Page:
News Column

Attorney General King, feds, sue ITT nursing programs

February 26, 2014

By Mike Bush, Albuquerque Journal, N.M.

Feb. 26--Gary King and three other state attorneys general on Wednesday joined the federal government in filing lawsuits against ITT Educational Services that accuse the for-profit college chain of predatory lending practices in its nursing programs and numerous other violations of U.S. and state law.

King was in the nation's capital for a meeting of the National Association of Attorneys General when the suits were announced. In addition to a state suit filed in Bernalillo County, a federal suit was filed in Indianapolis -- ITT is headquartered in Carmel, Ind. -- by the Consumer Financial Protection Bureau, an agency of the U.S. government. Illinois, Iowa and Kentucky also filed suits against ITT.

King cited "numerous violations of New Mexico's Unfair Practices Act and Post-Secondary Educational Institutional Act" as the basis for the state's involvement in the sweeping legal action.

He joined CFPB director Richard Cordray in making the announcement and said New Mexico was working jointly with the federal government and the other states in moving against ITT.

The suits claim that ITT, a private company, pressured and corralled students into high-cost loans that it knew were likely to default. According to the suits, ITT's aim was simply to increase profits.

The suits seek restitution for students who were victimized, civil fines, and injunctive and declaratory relief to end ITT's practices.

Calls to ITT headquarters Wednesday were not returned. Its nursing programs are available in 22 states, including New Mexico. It has provided post-secondary educational programs here since 1989.

"A significant percentage of the New Mexico students that entered the ITT nursing program were unable to complete the program," King said. The students "cannot get a job in their chosen field because their ITT credits will not transfer; they must start over at another institution." Meanwhile, he added, they "continue to suffer under their heavy student loan debt."

"ITT marketed itself as improving consumers' lives," Corday said, "but it was really just improving its bottom line. We believe ITT used high-pressure tactics to push many consumers into expensive loans destined to default. Today's action should serve as a warning to the for-profit college industry that we will be vigilant about protecting students against predatory lending tactics."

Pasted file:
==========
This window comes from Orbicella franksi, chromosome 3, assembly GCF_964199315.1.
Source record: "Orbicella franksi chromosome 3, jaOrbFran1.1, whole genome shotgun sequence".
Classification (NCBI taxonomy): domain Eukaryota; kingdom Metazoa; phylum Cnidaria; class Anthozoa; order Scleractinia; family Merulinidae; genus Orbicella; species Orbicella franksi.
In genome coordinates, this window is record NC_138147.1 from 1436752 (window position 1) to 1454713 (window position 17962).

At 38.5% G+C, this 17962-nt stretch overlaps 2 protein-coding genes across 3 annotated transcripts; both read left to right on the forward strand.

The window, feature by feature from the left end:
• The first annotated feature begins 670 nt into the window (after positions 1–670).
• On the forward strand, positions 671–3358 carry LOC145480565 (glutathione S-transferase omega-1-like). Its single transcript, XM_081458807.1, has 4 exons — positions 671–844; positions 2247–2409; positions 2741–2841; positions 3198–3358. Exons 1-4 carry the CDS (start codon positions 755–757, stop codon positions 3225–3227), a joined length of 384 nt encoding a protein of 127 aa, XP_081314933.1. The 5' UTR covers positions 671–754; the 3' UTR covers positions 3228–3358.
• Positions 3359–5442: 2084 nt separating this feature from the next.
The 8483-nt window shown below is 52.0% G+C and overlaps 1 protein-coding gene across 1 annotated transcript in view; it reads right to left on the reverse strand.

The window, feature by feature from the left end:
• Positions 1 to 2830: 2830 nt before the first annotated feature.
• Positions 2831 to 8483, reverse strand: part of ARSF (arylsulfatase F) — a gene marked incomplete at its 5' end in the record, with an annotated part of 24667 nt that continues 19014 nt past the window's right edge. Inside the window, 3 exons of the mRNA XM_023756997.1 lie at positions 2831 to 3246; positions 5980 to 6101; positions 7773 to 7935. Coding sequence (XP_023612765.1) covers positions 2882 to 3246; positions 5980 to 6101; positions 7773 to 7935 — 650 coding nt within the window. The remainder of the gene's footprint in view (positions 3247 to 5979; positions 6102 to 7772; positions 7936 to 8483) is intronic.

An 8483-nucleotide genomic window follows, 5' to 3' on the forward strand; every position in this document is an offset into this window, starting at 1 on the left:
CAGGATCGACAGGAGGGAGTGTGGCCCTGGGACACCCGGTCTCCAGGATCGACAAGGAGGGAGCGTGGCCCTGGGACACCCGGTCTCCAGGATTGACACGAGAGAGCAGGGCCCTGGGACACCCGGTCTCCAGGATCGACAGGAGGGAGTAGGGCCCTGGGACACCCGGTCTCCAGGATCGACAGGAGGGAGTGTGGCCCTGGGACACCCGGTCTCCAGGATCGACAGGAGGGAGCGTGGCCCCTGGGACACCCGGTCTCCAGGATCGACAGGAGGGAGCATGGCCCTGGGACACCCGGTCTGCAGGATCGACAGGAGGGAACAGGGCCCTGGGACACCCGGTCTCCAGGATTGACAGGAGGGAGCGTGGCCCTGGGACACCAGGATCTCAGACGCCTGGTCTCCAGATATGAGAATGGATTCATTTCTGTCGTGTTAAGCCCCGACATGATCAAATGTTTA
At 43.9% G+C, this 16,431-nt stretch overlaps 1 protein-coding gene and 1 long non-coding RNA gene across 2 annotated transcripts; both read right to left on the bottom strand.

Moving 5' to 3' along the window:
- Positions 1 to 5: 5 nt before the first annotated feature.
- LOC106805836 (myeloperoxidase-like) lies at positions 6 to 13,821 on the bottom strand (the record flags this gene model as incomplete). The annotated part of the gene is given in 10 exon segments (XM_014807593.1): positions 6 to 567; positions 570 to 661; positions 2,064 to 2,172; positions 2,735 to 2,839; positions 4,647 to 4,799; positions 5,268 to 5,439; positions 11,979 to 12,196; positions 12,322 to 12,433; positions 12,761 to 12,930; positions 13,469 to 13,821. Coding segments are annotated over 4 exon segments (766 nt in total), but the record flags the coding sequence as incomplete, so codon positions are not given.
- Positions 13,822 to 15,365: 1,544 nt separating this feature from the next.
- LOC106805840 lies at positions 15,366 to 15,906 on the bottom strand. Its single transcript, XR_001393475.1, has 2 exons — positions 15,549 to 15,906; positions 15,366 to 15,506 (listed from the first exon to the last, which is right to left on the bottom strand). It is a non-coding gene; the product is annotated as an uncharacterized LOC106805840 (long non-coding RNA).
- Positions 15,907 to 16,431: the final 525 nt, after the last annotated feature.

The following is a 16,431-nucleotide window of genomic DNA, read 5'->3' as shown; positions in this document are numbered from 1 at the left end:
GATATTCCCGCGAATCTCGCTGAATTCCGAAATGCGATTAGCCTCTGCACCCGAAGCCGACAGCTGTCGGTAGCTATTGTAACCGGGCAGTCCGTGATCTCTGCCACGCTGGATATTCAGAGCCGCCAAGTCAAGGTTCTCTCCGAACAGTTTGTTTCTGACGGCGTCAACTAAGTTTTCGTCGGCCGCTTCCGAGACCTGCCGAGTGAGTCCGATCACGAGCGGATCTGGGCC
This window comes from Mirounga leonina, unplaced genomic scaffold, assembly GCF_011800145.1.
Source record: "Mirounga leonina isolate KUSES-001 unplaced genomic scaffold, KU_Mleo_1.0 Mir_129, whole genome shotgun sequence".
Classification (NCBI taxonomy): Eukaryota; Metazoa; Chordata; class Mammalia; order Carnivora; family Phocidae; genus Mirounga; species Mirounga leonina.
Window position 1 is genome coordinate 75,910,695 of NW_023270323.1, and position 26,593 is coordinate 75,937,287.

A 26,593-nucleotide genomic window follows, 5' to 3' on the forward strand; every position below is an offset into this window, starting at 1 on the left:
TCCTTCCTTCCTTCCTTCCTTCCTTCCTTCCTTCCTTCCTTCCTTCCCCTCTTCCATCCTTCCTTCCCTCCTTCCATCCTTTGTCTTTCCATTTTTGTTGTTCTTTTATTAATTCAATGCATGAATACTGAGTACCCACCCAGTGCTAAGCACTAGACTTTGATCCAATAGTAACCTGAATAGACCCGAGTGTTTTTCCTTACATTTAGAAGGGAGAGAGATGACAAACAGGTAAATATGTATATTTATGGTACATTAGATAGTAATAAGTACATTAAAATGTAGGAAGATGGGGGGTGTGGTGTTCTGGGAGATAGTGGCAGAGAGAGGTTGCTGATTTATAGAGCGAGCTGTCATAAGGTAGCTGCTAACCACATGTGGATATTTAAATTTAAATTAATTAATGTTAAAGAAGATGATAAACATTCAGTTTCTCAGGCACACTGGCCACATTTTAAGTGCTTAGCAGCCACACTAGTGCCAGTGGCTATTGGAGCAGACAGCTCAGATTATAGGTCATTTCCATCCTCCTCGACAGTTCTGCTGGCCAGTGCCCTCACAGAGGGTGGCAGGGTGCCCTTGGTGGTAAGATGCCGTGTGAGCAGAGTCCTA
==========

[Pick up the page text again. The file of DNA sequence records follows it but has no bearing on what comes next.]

King's complaints about ITT practices in New Mexico mirror many of the claims in the federal lawsuit. Specifically, King said:

-- ITT's Breckinridge School of Nursing in New Mexico has never been accredited, but false marketing led the public to believe it was.

-- The company "misled its nursing students to believe that the credits earned in the ITT program would transfer to other higher educational institutions."

-- ITT was less than truthful when it claimed its associate nursing degree could be used as a basis for a bachelor's degree in nursing or other advanced degrees at other educational institutions.

-- The company misrepresented "the true cost of the program, the flexibility of the program and student loans, and the amount and types of debt incurred by these students."

-- ITT misrepresented to students that its nursing program was flexible and compatible with maintaining full-time employment when, in fact, class schedules were fixed and the curriculum was rigid and unsuited to maintaining full time employment;"

-- ITT charged the nursing students for "tools" that were unusable, outdated or unnecessary.

King also charged that ITT took unfair advantage of the students' lack of knowledge, ability and experience by misleading them about their obligations and rights under the agreement they were required to sign for admission. Moreover, students were inadequately informed about the cost of the loans and the full amount that would have to be repaid.

ITT, King said, "failed to disclose to students that what was originally presented as a 'no interest' loan would be 'rolled over' into a private, high interest-bearing loan product."


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Source: Albuquerque Journal (NM)

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